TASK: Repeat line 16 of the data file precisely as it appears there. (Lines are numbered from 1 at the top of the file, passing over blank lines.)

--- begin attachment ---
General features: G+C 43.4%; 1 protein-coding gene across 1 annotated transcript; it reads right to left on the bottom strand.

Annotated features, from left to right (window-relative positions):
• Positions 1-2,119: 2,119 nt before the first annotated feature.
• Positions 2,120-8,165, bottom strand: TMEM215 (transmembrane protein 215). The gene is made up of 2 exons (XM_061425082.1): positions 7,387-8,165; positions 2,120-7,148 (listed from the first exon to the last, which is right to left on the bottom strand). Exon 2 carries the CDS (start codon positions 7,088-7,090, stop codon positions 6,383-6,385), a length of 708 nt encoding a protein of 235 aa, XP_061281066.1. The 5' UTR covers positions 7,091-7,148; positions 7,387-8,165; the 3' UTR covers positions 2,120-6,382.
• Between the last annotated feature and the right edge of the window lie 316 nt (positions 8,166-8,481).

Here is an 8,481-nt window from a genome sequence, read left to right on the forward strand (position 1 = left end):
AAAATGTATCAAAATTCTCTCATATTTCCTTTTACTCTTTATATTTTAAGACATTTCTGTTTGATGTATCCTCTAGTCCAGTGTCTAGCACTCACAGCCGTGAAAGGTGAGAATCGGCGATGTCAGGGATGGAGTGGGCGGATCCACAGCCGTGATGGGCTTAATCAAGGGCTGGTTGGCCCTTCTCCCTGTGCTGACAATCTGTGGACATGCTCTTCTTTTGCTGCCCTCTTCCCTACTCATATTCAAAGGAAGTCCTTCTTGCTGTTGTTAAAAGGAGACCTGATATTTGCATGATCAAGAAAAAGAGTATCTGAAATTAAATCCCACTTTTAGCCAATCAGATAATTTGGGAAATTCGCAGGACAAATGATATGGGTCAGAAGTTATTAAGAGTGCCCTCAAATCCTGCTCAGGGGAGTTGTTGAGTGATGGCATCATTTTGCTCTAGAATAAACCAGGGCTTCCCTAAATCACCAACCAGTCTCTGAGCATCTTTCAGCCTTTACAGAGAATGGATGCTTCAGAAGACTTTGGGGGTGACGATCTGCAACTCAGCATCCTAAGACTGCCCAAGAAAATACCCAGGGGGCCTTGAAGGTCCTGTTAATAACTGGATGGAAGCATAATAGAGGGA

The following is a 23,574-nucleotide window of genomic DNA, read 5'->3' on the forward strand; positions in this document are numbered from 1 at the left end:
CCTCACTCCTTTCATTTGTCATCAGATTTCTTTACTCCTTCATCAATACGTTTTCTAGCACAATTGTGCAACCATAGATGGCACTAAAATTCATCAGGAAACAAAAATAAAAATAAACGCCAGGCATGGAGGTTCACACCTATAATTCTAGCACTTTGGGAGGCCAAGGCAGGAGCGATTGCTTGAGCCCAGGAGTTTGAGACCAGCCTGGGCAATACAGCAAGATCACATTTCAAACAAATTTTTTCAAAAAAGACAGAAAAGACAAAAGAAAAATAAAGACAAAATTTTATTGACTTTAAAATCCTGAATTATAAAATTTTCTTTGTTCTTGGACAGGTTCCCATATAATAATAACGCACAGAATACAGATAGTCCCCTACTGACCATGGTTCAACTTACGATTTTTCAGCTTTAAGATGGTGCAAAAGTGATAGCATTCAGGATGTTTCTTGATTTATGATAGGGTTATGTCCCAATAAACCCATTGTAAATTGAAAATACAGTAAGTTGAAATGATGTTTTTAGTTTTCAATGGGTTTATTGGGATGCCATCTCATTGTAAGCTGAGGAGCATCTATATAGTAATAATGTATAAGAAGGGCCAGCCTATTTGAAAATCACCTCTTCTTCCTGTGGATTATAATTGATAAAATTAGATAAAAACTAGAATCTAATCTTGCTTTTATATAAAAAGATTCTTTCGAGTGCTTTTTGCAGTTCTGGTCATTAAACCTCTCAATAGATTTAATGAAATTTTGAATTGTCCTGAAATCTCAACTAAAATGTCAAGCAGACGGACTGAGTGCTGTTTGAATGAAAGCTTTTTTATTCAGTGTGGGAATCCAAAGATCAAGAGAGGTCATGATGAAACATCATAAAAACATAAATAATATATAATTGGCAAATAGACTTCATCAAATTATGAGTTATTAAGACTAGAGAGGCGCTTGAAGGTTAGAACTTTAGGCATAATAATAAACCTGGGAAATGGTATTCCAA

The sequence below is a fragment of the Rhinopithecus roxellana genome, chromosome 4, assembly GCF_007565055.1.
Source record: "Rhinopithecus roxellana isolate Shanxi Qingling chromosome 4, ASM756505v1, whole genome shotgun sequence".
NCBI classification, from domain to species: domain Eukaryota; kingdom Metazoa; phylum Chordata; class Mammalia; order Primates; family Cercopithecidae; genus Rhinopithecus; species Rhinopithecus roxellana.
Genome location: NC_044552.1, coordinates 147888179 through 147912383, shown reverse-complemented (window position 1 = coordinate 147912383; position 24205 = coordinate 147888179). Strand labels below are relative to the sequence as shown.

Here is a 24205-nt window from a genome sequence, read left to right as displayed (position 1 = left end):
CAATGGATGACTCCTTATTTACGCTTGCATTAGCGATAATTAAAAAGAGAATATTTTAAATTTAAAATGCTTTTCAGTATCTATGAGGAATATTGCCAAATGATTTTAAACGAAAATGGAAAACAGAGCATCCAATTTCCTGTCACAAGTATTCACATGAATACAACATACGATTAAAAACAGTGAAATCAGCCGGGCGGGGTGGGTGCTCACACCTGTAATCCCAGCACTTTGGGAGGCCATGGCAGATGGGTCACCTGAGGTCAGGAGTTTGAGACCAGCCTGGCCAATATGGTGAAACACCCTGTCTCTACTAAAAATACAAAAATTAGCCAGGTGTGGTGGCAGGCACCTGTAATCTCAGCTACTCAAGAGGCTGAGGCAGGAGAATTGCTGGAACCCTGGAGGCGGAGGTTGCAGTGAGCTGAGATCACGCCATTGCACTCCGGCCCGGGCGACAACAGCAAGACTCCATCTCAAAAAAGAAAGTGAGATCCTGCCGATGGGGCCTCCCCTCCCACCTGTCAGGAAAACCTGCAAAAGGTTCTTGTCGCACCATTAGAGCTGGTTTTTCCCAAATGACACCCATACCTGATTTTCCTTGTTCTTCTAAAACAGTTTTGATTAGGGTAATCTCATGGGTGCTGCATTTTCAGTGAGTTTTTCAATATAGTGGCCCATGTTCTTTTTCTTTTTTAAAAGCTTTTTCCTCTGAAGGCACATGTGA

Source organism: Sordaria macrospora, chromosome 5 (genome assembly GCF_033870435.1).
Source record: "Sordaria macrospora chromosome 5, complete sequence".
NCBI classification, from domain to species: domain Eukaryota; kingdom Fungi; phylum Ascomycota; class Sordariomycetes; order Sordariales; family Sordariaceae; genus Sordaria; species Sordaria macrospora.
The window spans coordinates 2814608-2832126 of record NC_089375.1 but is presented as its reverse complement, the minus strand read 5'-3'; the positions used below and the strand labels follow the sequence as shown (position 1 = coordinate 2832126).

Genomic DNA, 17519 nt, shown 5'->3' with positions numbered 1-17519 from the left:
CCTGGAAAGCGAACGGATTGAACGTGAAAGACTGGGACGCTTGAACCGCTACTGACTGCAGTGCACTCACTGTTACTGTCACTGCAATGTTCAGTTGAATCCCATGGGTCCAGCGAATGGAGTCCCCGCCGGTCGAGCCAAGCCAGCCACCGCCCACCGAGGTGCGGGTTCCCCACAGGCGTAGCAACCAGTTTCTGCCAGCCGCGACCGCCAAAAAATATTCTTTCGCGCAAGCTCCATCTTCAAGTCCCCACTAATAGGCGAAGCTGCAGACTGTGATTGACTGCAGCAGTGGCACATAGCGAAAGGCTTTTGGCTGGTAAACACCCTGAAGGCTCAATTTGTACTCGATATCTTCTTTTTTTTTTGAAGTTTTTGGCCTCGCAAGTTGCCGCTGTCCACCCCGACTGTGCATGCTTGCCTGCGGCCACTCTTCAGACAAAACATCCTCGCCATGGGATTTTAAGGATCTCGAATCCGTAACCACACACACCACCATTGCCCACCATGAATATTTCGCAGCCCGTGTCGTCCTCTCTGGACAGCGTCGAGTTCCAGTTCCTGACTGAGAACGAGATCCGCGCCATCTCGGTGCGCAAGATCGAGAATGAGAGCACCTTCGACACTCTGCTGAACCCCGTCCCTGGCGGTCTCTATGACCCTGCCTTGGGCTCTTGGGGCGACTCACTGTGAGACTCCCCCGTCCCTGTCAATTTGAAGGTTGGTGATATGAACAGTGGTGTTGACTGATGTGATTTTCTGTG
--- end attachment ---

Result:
Source organism: Sordaria macrospora, chromosome 5 (genome assembly GCF_033870435.1).